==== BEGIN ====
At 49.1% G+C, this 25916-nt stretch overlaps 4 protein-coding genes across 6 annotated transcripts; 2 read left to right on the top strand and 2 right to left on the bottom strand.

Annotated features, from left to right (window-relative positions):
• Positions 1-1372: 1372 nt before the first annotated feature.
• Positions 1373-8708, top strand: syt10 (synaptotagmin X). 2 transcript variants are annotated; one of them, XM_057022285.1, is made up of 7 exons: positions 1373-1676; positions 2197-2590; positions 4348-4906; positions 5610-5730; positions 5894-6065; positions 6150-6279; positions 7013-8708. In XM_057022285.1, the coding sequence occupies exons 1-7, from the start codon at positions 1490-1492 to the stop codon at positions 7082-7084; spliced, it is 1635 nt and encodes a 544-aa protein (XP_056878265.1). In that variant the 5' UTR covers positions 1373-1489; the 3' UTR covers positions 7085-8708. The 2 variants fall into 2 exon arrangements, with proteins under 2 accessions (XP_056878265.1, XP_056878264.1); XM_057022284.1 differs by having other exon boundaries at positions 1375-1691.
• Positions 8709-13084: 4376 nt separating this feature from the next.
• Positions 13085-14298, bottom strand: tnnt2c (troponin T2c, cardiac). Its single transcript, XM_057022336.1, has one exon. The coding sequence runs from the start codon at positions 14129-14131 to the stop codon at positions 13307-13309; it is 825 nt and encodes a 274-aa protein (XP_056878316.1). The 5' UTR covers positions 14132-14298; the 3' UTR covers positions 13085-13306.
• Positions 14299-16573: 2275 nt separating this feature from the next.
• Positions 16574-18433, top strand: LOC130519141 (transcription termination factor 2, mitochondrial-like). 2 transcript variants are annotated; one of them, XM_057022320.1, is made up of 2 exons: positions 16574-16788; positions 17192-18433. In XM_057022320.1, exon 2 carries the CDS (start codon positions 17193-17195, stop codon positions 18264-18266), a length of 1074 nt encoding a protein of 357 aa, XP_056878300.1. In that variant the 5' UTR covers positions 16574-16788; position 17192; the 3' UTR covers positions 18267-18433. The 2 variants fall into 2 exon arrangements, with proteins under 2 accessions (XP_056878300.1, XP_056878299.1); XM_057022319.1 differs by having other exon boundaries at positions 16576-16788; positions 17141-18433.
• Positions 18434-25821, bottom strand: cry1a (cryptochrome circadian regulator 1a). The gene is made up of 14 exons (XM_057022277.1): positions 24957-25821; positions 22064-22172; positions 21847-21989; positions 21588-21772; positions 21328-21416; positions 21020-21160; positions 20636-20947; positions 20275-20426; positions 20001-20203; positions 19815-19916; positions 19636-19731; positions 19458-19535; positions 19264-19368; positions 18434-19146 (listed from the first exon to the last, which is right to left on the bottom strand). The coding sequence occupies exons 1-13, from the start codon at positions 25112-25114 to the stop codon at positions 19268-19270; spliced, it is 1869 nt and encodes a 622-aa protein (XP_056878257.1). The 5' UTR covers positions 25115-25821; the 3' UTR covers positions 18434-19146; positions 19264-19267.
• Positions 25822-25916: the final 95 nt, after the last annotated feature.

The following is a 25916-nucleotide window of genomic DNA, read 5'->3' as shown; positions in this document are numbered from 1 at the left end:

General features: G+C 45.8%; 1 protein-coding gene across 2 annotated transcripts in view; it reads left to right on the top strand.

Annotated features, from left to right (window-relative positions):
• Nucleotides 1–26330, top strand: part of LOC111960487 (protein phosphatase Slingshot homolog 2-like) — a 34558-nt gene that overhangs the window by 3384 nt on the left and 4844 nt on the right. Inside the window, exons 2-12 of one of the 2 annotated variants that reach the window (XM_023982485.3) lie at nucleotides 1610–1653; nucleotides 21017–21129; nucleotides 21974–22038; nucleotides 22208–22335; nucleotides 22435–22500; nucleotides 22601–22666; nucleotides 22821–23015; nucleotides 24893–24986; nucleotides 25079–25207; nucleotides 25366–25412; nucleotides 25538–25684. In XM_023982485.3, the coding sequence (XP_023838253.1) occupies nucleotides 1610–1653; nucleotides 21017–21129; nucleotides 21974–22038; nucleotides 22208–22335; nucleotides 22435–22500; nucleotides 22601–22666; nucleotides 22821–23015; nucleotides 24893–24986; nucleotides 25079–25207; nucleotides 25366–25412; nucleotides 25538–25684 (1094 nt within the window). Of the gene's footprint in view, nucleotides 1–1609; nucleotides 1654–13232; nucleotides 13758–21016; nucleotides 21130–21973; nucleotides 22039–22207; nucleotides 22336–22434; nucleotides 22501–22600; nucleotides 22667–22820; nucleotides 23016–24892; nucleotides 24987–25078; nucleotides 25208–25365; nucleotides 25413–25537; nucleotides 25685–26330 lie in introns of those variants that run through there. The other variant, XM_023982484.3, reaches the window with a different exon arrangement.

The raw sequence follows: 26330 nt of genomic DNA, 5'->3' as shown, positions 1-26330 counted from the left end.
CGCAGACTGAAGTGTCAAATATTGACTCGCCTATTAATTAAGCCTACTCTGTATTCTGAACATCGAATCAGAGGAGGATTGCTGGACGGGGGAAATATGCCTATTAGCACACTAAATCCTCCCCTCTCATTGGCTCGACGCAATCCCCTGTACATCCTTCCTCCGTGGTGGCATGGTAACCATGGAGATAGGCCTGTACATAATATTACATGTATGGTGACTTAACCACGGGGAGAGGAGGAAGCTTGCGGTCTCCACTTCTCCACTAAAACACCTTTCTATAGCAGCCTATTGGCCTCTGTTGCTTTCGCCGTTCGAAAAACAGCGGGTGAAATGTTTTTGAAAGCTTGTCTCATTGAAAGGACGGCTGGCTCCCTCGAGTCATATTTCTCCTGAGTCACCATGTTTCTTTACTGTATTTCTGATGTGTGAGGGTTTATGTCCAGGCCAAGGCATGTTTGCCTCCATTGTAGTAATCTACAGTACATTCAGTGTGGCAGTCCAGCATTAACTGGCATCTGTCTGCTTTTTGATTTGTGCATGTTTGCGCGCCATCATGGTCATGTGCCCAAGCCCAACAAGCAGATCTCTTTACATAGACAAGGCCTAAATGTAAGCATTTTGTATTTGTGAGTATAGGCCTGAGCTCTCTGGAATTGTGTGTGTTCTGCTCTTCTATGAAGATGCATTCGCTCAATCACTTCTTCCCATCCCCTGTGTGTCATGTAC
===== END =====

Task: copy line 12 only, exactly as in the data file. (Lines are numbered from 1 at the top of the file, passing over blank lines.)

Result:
General features: G+C 45.8%; 1 protein-coding gene across 2 annotated transcripts in view; it reads left to right on the top strand.